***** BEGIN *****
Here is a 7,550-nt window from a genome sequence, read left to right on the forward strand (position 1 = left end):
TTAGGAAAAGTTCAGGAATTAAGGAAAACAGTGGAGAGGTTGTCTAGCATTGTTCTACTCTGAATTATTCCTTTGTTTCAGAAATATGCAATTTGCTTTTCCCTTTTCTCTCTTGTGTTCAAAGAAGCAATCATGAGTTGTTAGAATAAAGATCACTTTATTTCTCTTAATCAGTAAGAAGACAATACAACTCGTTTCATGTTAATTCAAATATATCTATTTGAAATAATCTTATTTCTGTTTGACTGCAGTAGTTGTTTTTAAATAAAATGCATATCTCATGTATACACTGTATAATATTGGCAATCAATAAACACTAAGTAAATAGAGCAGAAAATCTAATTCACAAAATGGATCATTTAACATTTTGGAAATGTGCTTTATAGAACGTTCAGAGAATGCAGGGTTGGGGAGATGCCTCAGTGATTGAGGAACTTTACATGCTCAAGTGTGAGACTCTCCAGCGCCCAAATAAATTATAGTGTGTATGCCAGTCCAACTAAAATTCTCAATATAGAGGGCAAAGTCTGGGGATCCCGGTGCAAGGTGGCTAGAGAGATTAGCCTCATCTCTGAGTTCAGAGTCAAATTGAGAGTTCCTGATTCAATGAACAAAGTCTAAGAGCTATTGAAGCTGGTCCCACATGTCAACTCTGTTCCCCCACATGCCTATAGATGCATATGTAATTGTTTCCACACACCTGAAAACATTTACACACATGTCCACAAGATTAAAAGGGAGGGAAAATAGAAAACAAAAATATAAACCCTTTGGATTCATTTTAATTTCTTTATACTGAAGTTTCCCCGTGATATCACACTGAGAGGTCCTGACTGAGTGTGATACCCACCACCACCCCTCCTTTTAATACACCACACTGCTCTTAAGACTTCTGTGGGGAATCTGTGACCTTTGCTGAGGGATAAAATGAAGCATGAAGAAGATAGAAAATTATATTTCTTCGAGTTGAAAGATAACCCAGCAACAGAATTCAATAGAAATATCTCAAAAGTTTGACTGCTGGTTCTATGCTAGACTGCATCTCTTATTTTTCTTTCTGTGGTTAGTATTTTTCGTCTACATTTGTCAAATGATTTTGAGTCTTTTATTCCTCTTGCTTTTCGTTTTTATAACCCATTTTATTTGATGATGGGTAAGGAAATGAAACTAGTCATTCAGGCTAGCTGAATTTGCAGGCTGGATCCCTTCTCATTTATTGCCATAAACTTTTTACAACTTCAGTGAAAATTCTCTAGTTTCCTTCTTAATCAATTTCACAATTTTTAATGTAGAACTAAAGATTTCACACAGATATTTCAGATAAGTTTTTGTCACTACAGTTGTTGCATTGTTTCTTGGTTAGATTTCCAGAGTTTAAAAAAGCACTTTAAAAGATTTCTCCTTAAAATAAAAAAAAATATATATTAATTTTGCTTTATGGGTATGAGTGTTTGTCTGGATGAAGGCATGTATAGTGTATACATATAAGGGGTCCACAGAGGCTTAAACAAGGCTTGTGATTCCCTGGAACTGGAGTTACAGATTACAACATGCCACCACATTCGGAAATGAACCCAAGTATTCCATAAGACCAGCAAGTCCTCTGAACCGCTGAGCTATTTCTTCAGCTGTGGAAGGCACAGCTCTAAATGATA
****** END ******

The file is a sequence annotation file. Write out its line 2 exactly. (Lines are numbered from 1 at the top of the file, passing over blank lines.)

TTAGGAAAAGTTCAGGAATTAAGGAAAACAGTGGAGAGGTTGTCTAGCATTGTTCTACTCTGAATTATTCCTTTGTTTCAGAAATATGCAATTTGCTTTTCCCTTTTCTCTCTTGTGTTCAAAGAAGCAATCATGAGTTGTTAGAATAAAGATCACTTTATTTCTCTTAATCAGTAAGAAGACAATACAACTCGTTTCATGTTAATTCAAATATATCTATTTGAAATAATCTTATTTCTGTTTGACTGCAGTAGTTGTTTTTAAATAAAATGCATATCTCATGTATACACTGTATAATATTGGCAATCAATAAACACTAAGTAAATAGAGCAGAAAATCTAATTCACAAAATGGATCATTTAACATTTTGGAAATGTGCTTTATAGAACGTTCAGAGAATGCAGGGTTGGGGAGATGCCTCAGTGATTGAGGAACTTTACATGCTCAAGTGTGAGACTCTCCAGCGCCCAAATAAATTATAGTGTGTATGCCAGTCCAACTAAAATTCTCAATATAGAGGGCAAAGTCTGGGGATCCCGGTGCAAGGTGGCTAGAGAGATTAGCCTCATCTCTGAGTTCAGAGTCAAATTGAGAGTTCCTGATTCAATGAACAAAGTCTAAGAGCTATTGAAGCTGGTCCCACATGTCAACTCTGTTCCCCCACATGCCTATAGATGCATATGTAATTGTTTCCACACACCTGAAAACATTTACACACATGTCCACAAGATTAAAAGGGAGGGAAAATAGAAAACAAAAATATAAACCCTTTGGATTCATTTTAATTTCTTTATACTGAAGTTTCCCCGTGATATCACACTGAGAGGTCCTGACTGAGTGTGATACCCACCACCACCCCTCCTTTTAATACACCACACTGCTCTTAAGACTTCTGTGGGGAATCTGTGACCTTTGCTGAGGGATAAAATGAAGCATGAAGAAGATAGAAAATTATATTTCTTCGAGTTGAAAGATAACCCAGCAACAGAATTCAATAGAAATATCTCAAAAGTTTGACTGCTGGTTCTATGCTAGACTGCATCTCTTATTTTTCTTTCTGTGGTTAGTATTTTTCGTCTACATTTGTCAAATGATTTTGAGTCTTTTATTCCTCTTGCTTTTCGTTTTTATAACCCATTTTATTTGATGATGGGTAAGGAAATGAAACTAGTCATTCAGGCTAGCTGAATTTGCAGGCTGGATCCCTTCTCATTTATTGCCATAAACTTTTTACAACTTCAGTGAAAATTCTCTAGTTTCCTTCTTAATCAATTTCACAATTTTTAATGTAGAACTAAAGATTTCACACAGATATTTCAGATAAGTTTTTGTCACTACAGTTGTTGCATTGTTTCTTGGTTAGATTTCCAGAGTTTAAAAAAGCACTTTAAAAGATTTCTCCTTAAAATAAAAAAAAATATATATTAATTTTGCTTTATGGGTATGAGTGTTTGTCTGGATGAAGGCATGTATAGTGTATACATATAAGGGGTCCACAGAGGCTTAAACAAGGCTTGTGATTCCCTGGAACTGGAGTTACAGATTACAACATGCCACCACATTCGGAAATGAACCCAAGTATTCCATAAGACCAGCAAGTCCTCTGAACCGCTGAGCTATTTCTTCAGCTGTGGAAGGCACAGCTCTAAATGATA